REF: Peeved by Washington’s latest advisory to its citizens, Finance Minister Abul Maal Abdul Muhith has ripped at the United States for its policy towards Bangladesh.
“The US has been behaving this way since the Awami League-led government came to power,” he said at a media briefing at the Secretariat on Sunday.
His comment came when he was asked what would be the likely impact of the US’s warning on Bangladesh’s economy.
The US had issued a similar warning for its citizens immediately after the recent killing of two foreigners in Dhaka and Rangpur.
It issued the fresh security message on Saturday, apprehending future terrorist attacks against Westerners, including against US nationals.
“This is their policy. No matter how hard you try, I don’t think there will be much change in it (policy),” Muhith said in a sharp dig at the American policymakers.
“For the last seven years, the US has been continuing this policy,” he added.
Washington has not been happy with the removal of Nobel laureate Muhammad Yunus as Grameen Bank’s managing director. It also did not take kindly to Jan 5 elections, which was boycotted by the BNP.
Several ministers, including Awami League General Secretary Syed Ashraful Islam, even recalled the hostile role of the US during Bangladesh’s Liberation War while taking a dig at the country at the time.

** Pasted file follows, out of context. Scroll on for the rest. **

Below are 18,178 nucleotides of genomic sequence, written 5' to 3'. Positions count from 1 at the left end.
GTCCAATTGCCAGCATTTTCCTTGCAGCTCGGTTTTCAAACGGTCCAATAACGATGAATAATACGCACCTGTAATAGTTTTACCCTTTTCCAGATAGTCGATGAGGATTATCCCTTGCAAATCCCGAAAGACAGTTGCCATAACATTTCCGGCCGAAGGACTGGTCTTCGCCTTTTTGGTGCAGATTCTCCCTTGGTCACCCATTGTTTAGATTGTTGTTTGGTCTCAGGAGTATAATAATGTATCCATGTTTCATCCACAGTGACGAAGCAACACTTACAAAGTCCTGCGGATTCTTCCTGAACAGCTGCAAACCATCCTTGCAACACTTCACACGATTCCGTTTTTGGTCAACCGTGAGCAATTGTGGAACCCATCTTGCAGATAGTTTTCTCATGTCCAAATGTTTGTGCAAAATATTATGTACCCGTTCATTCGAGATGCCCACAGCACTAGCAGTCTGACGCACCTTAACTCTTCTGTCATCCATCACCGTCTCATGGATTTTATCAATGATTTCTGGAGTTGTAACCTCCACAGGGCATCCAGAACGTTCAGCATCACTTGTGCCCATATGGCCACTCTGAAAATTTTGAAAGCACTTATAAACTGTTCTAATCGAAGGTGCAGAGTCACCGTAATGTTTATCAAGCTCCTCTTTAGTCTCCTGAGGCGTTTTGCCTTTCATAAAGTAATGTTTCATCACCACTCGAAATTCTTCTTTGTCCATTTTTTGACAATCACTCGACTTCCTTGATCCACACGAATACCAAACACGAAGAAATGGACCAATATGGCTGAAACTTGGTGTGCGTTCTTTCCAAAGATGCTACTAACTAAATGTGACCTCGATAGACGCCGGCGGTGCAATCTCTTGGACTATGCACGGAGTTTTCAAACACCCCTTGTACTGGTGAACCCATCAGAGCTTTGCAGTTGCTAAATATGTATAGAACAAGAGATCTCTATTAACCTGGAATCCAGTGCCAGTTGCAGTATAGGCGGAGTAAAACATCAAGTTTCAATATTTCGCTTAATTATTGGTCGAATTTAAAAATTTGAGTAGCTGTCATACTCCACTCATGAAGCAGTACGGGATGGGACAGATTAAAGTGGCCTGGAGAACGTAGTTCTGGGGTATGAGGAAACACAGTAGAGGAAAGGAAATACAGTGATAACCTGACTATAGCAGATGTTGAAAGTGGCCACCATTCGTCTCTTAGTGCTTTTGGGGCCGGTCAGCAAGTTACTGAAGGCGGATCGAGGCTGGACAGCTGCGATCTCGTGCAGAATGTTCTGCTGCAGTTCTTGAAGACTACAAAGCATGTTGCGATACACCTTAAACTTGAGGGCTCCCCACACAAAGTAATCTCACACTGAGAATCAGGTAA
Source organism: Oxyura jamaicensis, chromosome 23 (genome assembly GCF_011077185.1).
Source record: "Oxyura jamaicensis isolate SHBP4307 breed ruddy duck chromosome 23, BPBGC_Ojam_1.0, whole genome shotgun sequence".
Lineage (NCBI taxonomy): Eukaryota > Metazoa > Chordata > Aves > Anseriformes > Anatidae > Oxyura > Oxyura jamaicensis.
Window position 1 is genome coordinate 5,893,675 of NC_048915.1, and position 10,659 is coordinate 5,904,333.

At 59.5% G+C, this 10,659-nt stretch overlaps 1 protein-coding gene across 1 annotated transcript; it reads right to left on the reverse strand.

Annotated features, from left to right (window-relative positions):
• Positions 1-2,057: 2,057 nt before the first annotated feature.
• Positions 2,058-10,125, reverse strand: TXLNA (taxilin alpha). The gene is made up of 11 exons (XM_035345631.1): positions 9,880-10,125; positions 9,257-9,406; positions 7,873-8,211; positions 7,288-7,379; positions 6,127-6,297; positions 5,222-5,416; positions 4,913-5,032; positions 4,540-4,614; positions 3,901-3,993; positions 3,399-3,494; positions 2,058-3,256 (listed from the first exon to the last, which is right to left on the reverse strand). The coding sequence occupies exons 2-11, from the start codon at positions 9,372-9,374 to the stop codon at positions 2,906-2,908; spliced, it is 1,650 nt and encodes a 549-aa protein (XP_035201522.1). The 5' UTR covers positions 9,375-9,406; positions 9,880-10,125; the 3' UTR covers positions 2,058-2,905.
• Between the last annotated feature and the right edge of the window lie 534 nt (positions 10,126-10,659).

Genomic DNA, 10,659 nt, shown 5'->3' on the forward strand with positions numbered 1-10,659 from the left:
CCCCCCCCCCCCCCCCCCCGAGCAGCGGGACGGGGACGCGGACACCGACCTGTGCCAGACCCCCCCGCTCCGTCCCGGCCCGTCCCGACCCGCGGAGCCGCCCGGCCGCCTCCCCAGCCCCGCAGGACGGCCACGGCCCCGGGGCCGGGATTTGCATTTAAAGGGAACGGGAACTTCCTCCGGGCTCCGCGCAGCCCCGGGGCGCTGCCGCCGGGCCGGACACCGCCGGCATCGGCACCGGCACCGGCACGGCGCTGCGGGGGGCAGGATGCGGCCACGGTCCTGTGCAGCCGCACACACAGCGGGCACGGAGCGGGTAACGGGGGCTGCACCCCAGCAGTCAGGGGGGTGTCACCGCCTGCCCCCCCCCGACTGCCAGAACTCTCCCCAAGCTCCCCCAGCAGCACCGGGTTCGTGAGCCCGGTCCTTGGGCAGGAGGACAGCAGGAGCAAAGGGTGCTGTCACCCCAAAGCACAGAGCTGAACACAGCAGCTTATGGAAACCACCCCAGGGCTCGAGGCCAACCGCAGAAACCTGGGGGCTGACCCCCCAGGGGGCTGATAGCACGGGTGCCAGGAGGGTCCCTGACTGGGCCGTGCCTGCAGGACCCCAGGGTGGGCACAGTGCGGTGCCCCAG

There is also tension between Dhaka and Washington over the Obama administration’s denial of GSP facilities to Bangladeshi products.
Commerce Minister Tofail Ahmed claimed the reason behind the denial was political.
Asked about the US policy over Bangladesh, Muhith said it would not be able to impact Bangladesh’s economy.
“We are not losing much because of this…So I don’t see any reason to make a hue and cry over this,” he said.
Referring to the killing of foreigners in Bangladesh, he said the US also had its fair share of terror attacks and murders.
“Just count how many Bangladeshis die in New York every day. The United States holds the record of killing people, especially in the cities,” he said.
“Everywhere it happens… There can be law-and-order problem. But in Bangladesh law and order is wonderful,” he added.
About the state of economy, he said, “Though our GDP growth has been nearly 7 [percent], the IMF and the World Bank had been projecting that it would be less. Now they themselves are saying it will be 6.8 [percent].”
He termed the year “good” because of no political unrest.
Muhith, who heads a Cabinet committee set up to remove wage disparities, declined comment on the salary of the public university teachers fixed in the new pay scale.
“The education minister has already spoken about it,” he said.
He, however, added, “The teachers have taken a particular stance, which is very unfortunate.”
The finance minister said many were yet to understand the new pay scale introduced by the government by excluding time scale and selection grade.
He said the ‘misconception’ would be cleared once a gazette in this regard was published.